But this rule goes beyond those animals killed specifically for a sacrifice. Any animal killed must be offered to the Lord in the prescribed manner (which in the case of a peace offering, God allows the one offering it to partake.) In fact, the only meat the Israelites could eat was that slaughtered at the tent of meeting and offered to the Lord. Perhaps this sheds some light on our tradition of giving thanks for our food and on the Israelites' complaints about eating only manna (even though clearly they had plenty of livestock from which they might have eaten -- but would be required to sacrifice it to the Lord to do so).
Think about the significance of putting God first each time you'd like to enjoy a meal. Not simply reciting a memorized expression of thanksgiving, but taking the time to carry your livestock to the tent of meeting, go through all the ritual associated with the offering (waiting your turn because there were hundreds of thousands of people doing the same thing). Nevermind the effort of simply preparing a meal in the wilderness compared to our current process!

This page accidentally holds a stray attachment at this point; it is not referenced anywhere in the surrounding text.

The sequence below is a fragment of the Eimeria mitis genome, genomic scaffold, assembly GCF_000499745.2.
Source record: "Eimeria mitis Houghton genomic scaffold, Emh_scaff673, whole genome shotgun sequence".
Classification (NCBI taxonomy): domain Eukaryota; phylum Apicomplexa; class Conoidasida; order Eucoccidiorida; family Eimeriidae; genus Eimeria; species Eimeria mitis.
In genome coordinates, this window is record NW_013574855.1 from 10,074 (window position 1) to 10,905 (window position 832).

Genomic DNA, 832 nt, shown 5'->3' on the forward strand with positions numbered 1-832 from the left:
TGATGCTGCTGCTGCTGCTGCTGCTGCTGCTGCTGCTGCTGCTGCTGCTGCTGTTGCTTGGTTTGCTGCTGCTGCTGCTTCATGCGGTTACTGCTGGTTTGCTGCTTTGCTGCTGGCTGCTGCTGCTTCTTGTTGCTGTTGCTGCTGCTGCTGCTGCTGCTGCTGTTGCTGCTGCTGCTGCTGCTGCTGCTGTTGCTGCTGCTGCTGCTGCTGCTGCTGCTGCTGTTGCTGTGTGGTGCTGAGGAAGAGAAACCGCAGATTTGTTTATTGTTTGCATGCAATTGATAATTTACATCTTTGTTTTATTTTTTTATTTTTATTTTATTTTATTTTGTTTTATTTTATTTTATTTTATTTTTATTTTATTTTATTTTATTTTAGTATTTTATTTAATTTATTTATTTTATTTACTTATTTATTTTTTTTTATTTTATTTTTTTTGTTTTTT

What if we stopped before each meal and considered the gift that it is from God? How many people around the world don't have enough food to eat? How many don't have the means to simply drink a cup of cool, clean water? What if we looked for ways to "offer to God" a part of that meal? Perhaps by sharing a meal with a neighbor or a family in need.
What a great reminder that God has not only provided all that my family needs, He has provided all that His people need. But He hasn't necessarily distributed it evenly. He's trusted those of us who have more than we need to share with those who have less as the New Testament believers did in Acts 4:34-35: "There was not a needy person among them, for as many as were owners of lands or houses sold them and brought the proceeds of what was sold and laid it at the apostles' feet, and it was distributed to each as any had need. "